For example: Many of the words I found evoked the same spirit as knocked up,the objectifying viewpoint that a pregnant woman is damaged, lacking freedom or failing. These include phrases like banged up and jacked up, as well as descriptions like in a fix, up a tree and shot in the tail; figures of speech likeshe’s out of circulation and she’s gone and done it; as well as the more succinct bound, sewed up and poisoned.
Others feel into the euphemism category (in a certain condition, that way), suggesting that pregnancy’s defining feature is being an embarrassment. More still — like in a delicate condition and going to be confined — painted pregnancy primarily as a disability. And a long list focused on the fact that a woman is getting larger, in ways that seem less like a celebration of growth than the product of men scrutinizing women’s bodies. These include pooching out, gonna pop, as big as a barrel, getting broad in the hips, filling out herclothes and lumpy.
“We kind of submit, from a very early age, to the idea that men’s perspectives are the most worth listening to,” says Amanda Montell, author of Wordslut: A Feminist Guide to Taking Back the English Language. “So we grow up using sexist metaphors. Consciously or not, women surrender to a lot of this terminology because it’s what’s in general use.”
There’s no need to ban all the terms that popped into my head when I sat down to write that note. Words people use every day, like bulldozer, have far darker histories. But we can choose to use language that avoids limiting undertones.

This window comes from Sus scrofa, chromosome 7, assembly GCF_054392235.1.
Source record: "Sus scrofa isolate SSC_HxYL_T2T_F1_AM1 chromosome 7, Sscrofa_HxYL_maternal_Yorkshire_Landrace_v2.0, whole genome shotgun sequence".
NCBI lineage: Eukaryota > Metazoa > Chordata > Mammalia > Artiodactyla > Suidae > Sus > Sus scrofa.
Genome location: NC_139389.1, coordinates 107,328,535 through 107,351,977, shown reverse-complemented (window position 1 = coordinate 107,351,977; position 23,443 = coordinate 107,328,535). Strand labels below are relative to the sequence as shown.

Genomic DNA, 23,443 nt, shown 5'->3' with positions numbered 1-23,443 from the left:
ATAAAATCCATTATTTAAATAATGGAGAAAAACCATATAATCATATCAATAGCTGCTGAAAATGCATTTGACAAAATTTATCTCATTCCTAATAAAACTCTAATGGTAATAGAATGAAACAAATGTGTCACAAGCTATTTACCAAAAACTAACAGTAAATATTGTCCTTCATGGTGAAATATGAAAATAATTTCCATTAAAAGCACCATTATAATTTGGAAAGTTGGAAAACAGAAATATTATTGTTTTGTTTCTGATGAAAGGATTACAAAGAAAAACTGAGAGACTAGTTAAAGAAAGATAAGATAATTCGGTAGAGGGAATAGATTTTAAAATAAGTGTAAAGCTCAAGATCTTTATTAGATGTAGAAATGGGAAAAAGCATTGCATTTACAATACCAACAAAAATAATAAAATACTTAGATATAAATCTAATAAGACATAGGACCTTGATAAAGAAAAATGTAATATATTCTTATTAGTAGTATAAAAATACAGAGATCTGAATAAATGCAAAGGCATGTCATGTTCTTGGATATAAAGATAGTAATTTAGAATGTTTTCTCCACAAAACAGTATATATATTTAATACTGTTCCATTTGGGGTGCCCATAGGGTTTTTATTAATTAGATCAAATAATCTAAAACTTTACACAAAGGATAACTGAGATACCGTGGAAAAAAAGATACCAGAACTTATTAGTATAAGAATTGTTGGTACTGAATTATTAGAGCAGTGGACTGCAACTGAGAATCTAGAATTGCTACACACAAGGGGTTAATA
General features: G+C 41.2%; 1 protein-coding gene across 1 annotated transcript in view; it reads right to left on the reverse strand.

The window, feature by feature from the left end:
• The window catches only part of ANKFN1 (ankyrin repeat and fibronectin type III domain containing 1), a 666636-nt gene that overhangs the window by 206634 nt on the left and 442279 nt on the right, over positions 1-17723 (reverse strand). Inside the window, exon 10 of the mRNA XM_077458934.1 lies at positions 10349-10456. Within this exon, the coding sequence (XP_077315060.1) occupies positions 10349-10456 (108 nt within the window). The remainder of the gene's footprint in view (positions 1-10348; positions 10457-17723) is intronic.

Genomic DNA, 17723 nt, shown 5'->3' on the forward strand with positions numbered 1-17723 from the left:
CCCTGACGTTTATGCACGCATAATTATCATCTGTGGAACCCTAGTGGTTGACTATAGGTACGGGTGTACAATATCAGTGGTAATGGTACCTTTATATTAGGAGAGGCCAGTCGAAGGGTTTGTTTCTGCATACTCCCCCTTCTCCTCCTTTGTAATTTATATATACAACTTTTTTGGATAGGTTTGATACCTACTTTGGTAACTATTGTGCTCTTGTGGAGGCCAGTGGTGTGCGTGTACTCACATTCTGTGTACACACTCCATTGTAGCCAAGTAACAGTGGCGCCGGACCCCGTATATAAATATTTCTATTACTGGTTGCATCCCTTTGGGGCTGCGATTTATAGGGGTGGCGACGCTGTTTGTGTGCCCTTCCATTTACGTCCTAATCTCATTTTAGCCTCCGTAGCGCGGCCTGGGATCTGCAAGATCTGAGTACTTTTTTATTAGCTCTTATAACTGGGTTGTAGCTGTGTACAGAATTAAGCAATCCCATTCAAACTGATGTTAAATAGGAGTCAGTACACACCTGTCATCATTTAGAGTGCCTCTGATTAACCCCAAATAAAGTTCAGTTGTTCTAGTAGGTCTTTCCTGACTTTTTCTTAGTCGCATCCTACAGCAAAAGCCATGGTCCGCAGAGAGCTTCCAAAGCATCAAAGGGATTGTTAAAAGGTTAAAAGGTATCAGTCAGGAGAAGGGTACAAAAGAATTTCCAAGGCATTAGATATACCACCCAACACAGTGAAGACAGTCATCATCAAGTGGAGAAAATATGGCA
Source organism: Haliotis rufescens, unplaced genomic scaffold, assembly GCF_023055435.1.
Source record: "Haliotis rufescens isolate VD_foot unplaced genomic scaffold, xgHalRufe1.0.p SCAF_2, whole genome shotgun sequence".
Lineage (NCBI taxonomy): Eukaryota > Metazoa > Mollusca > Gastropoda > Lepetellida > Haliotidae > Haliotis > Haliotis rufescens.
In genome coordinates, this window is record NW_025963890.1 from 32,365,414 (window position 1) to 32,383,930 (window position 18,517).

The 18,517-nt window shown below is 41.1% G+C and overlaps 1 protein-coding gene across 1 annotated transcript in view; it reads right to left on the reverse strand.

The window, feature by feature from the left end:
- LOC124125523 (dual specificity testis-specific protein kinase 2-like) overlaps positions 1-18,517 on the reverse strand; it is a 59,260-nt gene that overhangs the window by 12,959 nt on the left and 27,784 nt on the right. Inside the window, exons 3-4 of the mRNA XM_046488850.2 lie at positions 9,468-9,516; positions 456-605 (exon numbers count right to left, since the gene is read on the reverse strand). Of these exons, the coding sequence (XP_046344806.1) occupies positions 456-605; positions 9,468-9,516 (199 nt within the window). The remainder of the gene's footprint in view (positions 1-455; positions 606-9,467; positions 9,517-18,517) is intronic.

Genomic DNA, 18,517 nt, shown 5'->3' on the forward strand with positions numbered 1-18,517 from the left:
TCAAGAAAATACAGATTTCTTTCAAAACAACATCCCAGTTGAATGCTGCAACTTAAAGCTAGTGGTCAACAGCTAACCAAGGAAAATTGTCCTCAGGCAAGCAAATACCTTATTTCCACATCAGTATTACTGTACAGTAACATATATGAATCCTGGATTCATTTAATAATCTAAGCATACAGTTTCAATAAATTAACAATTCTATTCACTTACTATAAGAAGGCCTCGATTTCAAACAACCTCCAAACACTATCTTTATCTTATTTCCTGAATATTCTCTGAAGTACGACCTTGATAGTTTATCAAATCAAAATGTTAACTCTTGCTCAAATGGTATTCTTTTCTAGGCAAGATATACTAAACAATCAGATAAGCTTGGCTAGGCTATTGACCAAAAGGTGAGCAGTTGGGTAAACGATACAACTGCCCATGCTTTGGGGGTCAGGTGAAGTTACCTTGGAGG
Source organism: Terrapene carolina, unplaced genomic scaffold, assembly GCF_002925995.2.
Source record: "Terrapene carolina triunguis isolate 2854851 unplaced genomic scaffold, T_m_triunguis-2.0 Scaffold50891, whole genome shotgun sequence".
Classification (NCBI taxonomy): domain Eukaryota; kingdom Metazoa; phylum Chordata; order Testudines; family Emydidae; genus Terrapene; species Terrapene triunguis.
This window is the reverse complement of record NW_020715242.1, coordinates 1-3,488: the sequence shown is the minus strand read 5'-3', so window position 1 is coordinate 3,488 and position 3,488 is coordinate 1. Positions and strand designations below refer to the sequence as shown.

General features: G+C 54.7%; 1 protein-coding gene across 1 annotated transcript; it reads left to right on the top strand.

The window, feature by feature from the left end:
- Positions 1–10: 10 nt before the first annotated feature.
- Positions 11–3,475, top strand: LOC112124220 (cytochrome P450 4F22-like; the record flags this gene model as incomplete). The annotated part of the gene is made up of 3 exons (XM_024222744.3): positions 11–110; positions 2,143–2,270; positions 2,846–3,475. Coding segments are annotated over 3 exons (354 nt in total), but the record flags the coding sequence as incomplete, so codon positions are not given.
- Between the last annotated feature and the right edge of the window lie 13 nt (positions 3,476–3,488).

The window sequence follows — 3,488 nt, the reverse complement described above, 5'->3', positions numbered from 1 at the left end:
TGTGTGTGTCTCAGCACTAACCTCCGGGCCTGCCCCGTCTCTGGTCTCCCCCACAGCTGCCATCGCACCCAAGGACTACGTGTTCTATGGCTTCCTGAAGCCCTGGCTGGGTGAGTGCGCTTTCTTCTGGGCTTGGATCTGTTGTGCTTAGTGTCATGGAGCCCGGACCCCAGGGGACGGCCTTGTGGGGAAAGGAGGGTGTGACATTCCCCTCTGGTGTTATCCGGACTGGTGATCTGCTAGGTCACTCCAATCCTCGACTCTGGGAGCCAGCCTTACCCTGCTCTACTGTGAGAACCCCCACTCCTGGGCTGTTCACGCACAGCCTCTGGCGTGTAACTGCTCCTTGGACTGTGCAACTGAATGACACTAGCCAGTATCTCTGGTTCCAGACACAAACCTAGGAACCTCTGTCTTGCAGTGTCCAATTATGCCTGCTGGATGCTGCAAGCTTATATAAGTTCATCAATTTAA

One obvious answer is to just say pregnant. It’s neutral and physiologically clear. And whereas knocked up can describe something that is defeated or bankrupt, pregnant describes phenomena that are full of meaning and promise. Curzan says this is the word she turns to.
We could, however, go beyond neutrality and embrace words that highlight more modern viewpoints about pregnancy. One option is to just have more fun, letting playfulness signal that this particular result of women having sex is no longer a taboo topic. Increasingly popular are joking abbrevs like preggo and preggers. There are also creative terms people used in the past that we might revive. In Illinois and Michigan, residents once described pregnancy as “wearing the hatching jacket.” In the United Kingdom, locals have referred to pregnancy as “the Egyptian flu” because someone who has caught it is “going to be a mummy.” Pregnant women have been imagined as infrastructure (got one in the hanger) and even kangaroos (a joey in the pouch).
We could also place more emphasis on the progress a pregnant woman is making as she protects and nourishes a little human. Garbes, for one, likes the term gravid, which means heavy. It has a kind of gravitas that respects the labor a woman is doing each day of pregnancy, not just at the end, and for her sums up a defining feeling of pregnancy without getting snarky about body size.
Other obscure items — like in bloom, teeming and springing — take a more romantic view of the growth than lumpy. There are also romantic terms like encarpous, a reference to festoons of fruit known as encarpa that are used as architectural flourishes. “It’s a transformative, powerful, life-giving thing that you’re doing,” says Garbes. “Why can’t you say you’re bursting with life?”
Not every pregnant person feels like they’re in the midst of a miracle, of course. Some women have ambivalence and anxiety about pregnancy, but are too ashamed to acknowledge it out loud. If we expand the language we use to describe pregnancy, and move away from the old standbys, we have a chance to create a greater understanding and acceptance of the many ways pregnant people feel about the process they’re going through. The key is to let women reimagine the language for themselves.